In Case you Missed it: Some Good News

May 8, 2020

US Energy Information Agency:

U.S. energy-related carbon dioxide (CO2) emissions declined by 2.8% in 2019 to 5,130 million metric tons (MMmt), according to data in the U.S. Energy Information Administration’s (EIA) Monthly Energy Review. CO2 emissions had increased by 2.9% in 2018, the only annual increase in the past five years. Because of continuing trends in how much energy the U.S economy uses and how much CO2 that energy use generates, energy-related CO2 emissions in 2019 fell more than energy consumption, which declined by 0.9% in 2019, and gross domestic product, which increased by 2.3% in 2019.

Nearly all of the change in CO2 emissions in 2019 arose in the electric power sector. 

Total net electricity generation fell by 1.5% in 2019, but power sector CO2 emissions fell by even more (-8.2%), largely because of increases from renewable sources such as wind and solar. Electricity generation from coal fell, and the increase in natural gas-fired electricity generation was more limited. Because sources such as wind and solar have no fuel costs, when available, they are the first sources dispatched to meet electricity demand.

International Energy Agency:

Global energy-related CO2 emissions flattened in 2019 at around 33 gigatonnes (Gt), following two years of increases. This resulted mainly from a sharp decline in COemissions from the power sector in advanced economies1, thanks to the expanding role of renewable sources (mainly wind and solar PV), fuel switching from coal to natural gas, and higher nuclear power output.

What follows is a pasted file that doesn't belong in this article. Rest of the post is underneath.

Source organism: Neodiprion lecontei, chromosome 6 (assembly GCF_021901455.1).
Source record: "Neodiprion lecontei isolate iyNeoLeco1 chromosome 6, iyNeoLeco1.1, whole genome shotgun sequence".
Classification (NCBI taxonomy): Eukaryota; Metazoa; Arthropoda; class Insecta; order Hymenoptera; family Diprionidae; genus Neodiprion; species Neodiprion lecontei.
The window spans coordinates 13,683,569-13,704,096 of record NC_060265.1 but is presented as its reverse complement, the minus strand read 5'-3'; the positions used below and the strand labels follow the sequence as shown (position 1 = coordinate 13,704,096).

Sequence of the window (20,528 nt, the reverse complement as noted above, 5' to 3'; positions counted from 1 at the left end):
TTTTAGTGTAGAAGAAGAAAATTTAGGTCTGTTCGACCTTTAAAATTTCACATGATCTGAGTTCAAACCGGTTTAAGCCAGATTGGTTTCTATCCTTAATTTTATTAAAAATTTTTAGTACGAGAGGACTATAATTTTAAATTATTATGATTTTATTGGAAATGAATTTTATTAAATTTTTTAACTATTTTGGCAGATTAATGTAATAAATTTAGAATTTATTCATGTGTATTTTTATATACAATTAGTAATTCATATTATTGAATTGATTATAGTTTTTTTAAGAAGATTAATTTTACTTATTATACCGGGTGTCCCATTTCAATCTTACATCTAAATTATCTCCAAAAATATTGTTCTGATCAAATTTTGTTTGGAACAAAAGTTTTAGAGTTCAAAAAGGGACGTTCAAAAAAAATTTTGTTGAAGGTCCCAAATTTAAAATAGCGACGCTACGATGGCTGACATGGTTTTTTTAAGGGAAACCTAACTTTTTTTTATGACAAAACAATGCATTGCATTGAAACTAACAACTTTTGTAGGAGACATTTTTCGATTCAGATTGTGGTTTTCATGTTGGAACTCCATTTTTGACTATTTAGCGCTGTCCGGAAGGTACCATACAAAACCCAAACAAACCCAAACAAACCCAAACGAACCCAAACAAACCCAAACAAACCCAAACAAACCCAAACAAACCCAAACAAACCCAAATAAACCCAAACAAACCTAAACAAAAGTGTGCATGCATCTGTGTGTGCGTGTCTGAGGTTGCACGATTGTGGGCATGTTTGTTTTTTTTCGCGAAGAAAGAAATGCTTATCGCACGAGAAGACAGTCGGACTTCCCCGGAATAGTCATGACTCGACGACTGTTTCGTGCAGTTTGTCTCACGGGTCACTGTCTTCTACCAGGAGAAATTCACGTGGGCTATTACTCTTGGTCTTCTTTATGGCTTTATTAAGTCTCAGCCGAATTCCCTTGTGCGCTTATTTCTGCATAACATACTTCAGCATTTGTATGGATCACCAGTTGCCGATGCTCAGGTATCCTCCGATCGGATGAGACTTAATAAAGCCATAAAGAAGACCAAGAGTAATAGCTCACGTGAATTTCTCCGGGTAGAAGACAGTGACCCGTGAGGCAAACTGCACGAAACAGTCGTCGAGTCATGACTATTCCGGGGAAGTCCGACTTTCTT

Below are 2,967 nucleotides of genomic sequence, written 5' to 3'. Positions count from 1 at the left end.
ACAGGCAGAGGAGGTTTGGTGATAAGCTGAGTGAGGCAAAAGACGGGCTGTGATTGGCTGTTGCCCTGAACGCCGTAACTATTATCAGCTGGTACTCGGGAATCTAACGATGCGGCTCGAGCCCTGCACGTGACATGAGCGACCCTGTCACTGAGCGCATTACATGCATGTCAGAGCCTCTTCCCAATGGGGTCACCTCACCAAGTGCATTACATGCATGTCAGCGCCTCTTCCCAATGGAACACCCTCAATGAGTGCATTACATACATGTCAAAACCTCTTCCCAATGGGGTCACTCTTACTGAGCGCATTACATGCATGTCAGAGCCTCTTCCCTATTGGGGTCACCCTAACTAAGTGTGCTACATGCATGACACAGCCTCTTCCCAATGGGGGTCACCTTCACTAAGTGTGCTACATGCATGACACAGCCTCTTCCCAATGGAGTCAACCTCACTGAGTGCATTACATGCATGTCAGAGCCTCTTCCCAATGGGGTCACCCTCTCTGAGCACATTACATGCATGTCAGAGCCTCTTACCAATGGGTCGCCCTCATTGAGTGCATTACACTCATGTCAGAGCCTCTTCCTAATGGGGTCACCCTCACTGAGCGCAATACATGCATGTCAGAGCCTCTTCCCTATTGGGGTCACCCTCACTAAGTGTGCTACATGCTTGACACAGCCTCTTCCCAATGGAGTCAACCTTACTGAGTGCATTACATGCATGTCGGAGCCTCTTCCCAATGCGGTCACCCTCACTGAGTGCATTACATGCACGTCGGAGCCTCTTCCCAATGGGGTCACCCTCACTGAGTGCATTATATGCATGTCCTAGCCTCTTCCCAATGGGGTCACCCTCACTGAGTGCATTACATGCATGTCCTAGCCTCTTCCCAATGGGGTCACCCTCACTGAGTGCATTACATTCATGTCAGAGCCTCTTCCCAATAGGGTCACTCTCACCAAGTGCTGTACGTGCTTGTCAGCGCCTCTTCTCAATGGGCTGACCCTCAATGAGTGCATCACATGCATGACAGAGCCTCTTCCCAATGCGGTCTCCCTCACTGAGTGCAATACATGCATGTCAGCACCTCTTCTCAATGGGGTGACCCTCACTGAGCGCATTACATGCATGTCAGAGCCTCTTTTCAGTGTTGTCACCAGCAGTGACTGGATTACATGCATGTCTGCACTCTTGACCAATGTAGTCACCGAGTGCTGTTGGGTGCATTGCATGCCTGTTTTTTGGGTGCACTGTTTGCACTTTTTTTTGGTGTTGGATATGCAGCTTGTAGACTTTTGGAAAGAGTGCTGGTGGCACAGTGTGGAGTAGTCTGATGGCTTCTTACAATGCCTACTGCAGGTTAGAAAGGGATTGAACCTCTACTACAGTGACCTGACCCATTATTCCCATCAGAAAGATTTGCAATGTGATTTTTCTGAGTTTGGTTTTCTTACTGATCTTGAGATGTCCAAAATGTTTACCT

Advanced economies in orange, developing world in yellow.

9 Responses to “In Case you Missed it: Some Good News”

  1. Sir Charles Says:

    I would take the publication of the latter two agencies with a pinch of salt. They don’t even mention methane emissions which are sharply rising.

    Dec 2019 => Greenhouse gas emissions to set new record this year, but rate of growth shrinks

  2. redskylite Says:

    More good news from the sunny Emirates:

    “Abu Dhabi To Have Cheapest Solar Power Ever — 1.35 Cents Per Kilowatt-Hour”

    The new low-PV bid chosen by Abu Dhabi’s public electric utility will bring down the cost of solar power to just 1.35¢/kWh.

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